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Session 48 - Gamma Rays & X-ray Instrumentation.
Display session, Thursday, January 08
Exhibit Hall,

[48.08] Gravitational Lensing, Dark Matter, and Gamma-Ray Bursts

G. F. Marani (George Mason U.), R. J. Nemiroff (Michigan Technological U.), J. P. Norris (NASA/GSFC), K. Hurley (UCB/SSL), J. T. Bonnell (NASA/GSFC,USRA)

If gamma-ray bursts (GRBs) lie at cosmological distances, different types of gravitational lensing may affect them. A detection of lensed echoes would provide a definitive evidence of the GRB origin. GRBs could also probe the universe for the existence of dark matter in the form of individual compact objects in different mass scales.

Macrolensing is the gravitational lensing by foreground galaxies or clusters of galaxies. We expect the time-delayed images to be scaled copies of each other in time histories and to have identical spectra at all times during the burst.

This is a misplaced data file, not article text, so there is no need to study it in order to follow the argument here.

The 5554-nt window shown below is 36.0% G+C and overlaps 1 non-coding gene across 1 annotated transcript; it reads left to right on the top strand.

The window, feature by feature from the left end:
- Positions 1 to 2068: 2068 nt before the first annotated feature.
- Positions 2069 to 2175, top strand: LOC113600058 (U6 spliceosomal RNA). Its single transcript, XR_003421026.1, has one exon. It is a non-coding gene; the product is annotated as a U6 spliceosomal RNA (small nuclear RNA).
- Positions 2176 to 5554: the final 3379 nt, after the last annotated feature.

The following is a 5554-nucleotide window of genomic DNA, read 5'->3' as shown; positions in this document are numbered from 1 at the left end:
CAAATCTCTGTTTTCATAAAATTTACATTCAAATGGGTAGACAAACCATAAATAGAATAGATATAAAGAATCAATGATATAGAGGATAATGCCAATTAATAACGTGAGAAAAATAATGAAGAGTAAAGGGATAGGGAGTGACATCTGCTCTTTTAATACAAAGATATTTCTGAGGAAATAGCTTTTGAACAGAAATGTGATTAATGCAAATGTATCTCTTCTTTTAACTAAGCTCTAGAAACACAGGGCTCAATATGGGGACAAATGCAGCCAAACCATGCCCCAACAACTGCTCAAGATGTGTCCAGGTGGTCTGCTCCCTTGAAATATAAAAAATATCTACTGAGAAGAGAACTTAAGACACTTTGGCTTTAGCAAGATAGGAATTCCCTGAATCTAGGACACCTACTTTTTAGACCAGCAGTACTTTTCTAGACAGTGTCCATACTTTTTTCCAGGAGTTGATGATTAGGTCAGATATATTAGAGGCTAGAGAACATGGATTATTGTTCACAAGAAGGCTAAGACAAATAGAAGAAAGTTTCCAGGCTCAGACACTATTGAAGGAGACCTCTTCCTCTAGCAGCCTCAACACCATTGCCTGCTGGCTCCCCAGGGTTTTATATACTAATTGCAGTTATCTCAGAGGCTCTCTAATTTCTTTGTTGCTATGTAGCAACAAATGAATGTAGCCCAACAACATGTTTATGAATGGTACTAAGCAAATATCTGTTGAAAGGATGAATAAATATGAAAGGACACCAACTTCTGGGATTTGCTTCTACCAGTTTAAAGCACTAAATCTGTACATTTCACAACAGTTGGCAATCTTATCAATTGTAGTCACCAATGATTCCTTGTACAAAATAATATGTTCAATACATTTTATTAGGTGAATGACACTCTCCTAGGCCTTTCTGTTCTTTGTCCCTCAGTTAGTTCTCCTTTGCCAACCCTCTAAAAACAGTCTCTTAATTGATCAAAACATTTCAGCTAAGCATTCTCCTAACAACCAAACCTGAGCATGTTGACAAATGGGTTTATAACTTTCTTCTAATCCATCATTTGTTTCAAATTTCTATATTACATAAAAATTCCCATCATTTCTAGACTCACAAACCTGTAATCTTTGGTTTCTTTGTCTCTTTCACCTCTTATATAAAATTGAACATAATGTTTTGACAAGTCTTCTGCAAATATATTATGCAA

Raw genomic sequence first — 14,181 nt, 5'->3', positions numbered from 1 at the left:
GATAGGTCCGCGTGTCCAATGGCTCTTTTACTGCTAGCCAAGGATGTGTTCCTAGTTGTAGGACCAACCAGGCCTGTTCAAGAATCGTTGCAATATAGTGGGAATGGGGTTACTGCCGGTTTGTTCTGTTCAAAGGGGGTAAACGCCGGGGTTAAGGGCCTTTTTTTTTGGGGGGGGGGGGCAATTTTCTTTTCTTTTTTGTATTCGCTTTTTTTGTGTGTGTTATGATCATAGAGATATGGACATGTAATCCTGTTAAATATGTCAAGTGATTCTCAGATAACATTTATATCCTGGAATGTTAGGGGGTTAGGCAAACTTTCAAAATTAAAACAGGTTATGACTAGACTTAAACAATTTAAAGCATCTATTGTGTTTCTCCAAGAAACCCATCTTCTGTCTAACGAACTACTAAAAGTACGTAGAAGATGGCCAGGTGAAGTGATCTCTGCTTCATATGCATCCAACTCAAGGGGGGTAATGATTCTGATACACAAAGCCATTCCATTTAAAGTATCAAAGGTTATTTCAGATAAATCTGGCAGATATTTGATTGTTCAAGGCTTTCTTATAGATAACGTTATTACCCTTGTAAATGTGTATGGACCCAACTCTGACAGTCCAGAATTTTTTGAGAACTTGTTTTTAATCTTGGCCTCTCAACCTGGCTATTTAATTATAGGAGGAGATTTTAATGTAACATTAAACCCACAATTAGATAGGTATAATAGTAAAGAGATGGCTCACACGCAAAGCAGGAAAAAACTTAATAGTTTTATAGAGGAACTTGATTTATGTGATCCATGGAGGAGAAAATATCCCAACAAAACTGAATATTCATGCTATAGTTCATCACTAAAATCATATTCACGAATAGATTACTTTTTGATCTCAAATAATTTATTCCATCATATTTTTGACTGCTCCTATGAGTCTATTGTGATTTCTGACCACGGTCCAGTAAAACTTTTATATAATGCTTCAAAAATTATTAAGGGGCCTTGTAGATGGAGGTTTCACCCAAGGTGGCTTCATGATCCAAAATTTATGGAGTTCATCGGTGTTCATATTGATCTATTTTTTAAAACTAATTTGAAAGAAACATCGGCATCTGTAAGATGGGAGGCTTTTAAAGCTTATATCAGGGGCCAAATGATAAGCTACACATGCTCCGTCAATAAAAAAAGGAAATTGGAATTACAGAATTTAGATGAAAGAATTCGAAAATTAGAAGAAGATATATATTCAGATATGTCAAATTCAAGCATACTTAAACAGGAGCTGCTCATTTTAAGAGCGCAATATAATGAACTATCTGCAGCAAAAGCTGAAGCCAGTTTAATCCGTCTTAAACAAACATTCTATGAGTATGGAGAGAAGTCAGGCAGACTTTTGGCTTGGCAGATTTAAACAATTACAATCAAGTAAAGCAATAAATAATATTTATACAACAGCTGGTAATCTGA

Megalensing may be caused by objects in the mass range \sim 10^6 - 10^9 M_ødot which is the Jean's mass at recombination in many early universe scenarios and is, therefore, a popular mass scale for dark matter.

In the microlensing case (M_l \sim 10^-6 - 10^5 M_ødot), macroimages might be slightly altered by microimages caused by stars inside the lensing galaxy.

Picolensing (M_l \sim 10^-12 - 10^-7 M_ødot) may be the only method that low mass objects like planets can be discovered with GRBs. Two well separated GRB detectors in our solar system , like BATSE and Ulysses GRB detectors, can see the same GRB with different amplitudes which may be attributed to lensing by an object in the mentioned mass range.

Interference patterns might be produced by extremely low lens masses in the range \sim 10^-16 - 10^-13 M_ødot, like snowballs, primordial black holes, and comets. This effect is called femtolensing.

We present an update on the search for each type of lensing in BATSE data base and the constraints we are able to impose on the cosmological abundance of compact objects in the above mentioned mass ranges.

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